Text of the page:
This photo was taken by Bain News Service in Hoboken, New Jersey in 1910.
I was watching the opening ceremonies of the 2012 Olympics, and they showed Queen Elizabeth’s Corgis. They’re super cute, and were following her around just like Maggie and Zoe would with me. That’s when an insight occurred to me that I hadn’t ever thought of before:
Dogs don’t care who you are.
It’s because we genetically engineered them that way, I know. Back in the murky history of when humans and dogs got together, we rewarded loyalty and devotion with perks like “treats” and “not getting killed.” That’s why I get involved in animal rescue: we created dogs to be our unconditional best friends. We ought to return the favor.
But dogs don’t care whether you’re a reigning monarch or you’re homeless. They think you’re pretty awesome, and will stick with you. It was back during the Olympics that I thought of the “queen/homeless person” comparison.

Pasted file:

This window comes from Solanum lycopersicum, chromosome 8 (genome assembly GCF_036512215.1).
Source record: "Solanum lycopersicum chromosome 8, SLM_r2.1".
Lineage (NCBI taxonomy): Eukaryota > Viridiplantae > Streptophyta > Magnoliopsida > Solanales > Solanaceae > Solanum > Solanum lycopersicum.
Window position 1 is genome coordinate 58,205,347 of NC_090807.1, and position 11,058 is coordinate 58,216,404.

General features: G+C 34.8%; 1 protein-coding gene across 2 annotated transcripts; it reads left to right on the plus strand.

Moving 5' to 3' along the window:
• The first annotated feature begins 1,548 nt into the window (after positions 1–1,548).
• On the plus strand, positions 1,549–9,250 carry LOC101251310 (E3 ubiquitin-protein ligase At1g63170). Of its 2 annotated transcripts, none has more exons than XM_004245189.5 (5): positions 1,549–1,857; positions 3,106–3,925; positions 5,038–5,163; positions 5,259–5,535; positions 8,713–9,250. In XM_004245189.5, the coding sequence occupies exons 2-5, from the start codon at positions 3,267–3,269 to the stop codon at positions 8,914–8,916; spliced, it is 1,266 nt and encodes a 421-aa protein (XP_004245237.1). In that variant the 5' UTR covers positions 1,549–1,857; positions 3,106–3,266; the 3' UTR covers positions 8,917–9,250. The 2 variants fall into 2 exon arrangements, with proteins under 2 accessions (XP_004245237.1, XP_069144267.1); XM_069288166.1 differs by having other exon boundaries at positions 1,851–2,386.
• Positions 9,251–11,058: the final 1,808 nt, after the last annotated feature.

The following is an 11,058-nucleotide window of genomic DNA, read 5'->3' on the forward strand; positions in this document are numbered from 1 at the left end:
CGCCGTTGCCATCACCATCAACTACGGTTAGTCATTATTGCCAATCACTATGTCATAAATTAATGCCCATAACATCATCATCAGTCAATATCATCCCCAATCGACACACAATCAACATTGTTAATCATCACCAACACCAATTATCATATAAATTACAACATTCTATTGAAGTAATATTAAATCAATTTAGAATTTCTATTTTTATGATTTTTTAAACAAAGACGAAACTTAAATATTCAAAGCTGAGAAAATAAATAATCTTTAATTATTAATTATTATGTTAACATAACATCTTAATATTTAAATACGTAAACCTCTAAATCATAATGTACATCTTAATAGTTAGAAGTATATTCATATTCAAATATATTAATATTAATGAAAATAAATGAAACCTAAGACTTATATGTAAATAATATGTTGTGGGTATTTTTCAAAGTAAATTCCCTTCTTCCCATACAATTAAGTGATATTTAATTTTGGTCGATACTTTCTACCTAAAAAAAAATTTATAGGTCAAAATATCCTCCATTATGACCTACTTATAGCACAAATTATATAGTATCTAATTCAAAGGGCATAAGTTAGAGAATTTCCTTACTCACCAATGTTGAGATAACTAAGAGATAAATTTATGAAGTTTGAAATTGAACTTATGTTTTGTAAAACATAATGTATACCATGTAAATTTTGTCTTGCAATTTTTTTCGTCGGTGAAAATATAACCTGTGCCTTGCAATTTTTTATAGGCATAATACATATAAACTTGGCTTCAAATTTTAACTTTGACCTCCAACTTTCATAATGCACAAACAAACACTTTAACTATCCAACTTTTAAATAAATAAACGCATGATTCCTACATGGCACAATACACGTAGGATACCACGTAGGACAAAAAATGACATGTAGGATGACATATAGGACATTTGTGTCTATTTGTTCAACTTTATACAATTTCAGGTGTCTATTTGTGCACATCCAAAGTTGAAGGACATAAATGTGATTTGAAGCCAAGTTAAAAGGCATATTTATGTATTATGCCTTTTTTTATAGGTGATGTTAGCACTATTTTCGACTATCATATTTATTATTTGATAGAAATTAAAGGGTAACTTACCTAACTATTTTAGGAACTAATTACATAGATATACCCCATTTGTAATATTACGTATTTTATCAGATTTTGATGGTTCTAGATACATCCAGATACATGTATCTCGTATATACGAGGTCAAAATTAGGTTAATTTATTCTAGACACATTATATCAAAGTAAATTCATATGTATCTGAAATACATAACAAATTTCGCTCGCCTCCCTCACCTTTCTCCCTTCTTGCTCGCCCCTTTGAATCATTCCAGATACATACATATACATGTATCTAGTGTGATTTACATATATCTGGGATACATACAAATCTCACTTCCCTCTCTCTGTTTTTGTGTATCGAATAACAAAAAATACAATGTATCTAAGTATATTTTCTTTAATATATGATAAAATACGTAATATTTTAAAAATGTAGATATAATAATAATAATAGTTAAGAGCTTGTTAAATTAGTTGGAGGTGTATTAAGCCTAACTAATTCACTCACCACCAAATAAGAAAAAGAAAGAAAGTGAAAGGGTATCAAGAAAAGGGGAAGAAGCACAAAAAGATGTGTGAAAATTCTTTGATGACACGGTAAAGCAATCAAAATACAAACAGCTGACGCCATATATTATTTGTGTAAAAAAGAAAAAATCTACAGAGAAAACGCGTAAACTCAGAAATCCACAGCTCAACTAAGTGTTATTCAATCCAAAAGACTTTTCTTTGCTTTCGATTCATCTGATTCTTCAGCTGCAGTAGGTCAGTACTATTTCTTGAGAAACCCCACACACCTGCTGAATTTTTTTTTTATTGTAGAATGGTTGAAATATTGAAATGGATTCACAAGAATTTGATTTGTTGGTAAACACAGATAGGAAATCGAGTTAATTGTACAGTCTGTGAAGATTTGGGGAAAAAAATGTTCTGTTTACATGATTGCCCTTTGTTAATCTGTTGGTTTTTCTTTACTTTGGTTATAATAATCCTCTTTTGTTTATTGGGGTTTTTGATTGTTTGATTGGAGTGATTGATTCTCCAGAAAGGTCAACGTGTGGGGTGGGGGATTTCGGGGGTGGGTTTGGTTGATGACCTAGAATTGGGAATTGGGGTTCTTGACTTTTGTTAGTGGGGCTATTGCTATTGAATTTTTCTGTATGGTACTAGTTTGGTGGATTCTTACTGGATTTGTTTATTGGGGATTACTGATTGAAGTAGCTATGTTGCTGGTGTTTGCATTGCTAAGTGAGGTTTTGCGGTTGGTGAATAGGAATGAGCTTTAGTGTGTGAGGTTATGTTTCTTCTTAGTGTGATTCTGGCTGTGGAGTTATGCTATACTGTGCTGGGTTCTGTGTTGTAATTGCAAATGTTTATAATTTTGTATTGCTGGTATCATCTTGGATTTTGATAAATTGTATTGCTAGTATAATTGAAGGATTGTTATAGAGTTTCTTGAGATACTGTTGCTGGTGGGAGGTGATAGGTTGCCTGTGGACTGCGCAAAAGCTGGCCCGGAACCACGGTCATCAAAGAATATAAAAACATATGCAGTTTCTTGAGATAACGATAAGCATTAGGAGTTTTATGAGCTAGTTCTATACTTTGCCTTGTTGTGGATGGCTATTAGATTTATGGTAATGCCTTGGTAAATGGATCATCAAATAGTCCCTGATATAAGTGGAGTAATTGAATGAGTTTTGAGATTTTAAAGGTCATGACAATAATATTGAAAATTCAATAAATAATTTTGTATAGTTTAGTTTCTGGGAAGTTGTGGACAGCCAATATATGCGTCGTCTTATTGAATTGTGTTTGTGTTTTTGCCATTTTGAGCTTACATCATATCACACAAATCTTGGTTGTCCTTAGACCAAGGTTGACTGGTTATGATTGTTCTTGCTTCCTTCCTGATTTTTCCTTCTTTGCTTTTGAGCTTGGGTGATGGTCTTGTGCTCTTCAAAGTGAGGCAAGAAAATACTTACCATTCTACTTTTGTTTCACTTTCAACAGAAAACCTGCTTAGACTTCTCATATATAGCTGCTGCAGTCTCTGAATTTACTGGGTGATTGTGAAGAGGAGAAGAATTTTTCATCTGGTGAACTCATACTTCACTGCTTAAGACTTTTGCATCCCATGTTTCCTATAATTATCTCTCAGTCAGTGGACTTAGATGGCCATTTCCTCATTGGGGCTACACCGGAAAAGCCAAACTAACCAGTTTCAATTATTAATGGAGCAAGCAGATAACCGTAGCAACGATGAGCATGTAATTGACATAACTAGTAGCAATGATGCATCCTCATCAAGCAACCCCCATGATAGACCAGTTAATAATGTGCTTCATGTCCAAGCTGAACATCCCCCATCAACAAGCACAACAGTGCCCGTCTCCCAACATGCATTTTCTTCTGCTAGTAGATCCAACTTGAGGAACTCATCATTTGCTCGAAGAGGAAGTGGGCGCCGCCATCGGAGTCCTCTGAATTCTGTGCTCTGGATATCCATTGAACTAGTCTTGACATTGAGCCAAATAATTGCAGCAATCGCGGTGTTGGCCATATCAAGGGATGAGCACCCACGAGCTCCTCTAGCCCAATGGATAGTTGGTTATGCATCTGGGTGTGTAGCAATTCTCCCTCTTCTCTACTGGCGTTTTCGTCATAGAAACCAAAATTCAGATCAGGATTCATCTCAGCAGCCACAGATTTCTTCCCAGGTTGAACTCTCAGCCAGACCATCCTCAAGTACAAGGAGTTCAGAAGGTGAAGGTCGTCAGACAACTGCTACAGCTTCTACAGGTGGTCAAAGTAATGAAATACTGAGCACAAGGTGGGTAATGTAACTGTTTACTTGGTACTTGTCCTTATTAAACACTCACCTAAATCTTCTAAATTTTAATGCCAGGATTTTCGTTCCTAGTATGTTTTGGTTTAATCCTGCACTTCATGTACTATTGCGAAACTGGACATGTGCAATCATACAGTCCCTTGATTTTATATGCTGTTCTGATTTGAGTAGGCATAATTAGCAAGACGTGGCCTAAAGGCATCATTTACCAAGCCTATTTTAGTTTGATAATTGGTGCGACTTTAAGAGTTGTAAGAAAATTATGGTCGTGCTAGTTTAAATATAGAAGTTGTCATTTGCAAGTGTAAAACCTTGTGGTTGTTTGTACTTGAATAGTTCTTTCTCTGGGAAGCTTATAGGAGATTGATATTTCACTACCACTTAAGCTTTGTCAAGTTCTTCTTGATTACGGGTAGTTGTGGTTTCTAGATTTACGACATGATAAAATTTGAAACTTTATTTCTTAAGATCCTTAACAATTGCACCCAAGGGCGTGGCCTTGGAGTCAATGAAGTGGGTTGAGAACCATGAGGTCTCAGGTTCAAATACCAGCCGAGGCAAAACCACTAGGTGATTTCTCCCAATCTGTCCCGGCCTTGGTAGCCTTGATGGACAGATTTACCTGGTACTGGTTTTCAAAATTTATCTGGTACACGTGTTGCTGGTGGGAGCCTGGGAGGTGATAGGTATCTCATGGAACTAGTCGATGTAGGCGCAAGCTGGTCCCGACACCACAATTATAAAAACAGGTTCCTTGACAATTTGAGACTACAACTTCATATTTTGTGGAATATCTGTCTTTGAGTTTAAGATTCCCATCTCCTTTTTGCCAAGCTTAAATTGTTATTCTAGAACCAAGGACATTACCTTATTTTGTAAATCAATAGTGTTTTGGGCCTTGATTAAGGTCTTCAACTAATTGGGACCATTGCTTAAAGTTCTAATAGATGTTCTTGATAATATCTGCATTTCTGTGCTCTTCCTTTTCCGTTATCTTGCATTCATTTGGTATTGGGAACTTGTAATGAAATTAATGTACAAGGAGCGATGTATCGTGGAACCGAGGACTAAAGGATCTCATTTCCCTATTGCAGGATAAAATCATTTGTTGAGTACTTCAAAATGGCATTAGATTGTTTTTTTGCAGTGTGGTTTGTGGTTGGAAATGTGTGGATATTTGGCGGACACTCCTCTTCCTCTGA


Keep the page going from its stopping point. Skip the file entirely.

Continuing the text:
Look at this photo, though. Puppy and man, taken around 1910, now on file at the Library of Congress. They’re both long dead now, but for that moment, they were staying warm and keeping each other company. The puppy has a doggy “smile” in the top photo.
Hey, he’s out in the fresh air, watching people go by, sitting by his master’s side. What else could a dog want? He has a little tin cup around his neck–maybe his job was to do tricks for passersby and beg them for coins. Most dogs love meeting strangers and extending a paw to them. Best day ever.
People get all caught up in status and money and belongings and our position in society. For a dog, any day where you have a person to call your own, a warm place to sleep, and a full stomach is the best day ever. Even if the next day is a terrible one.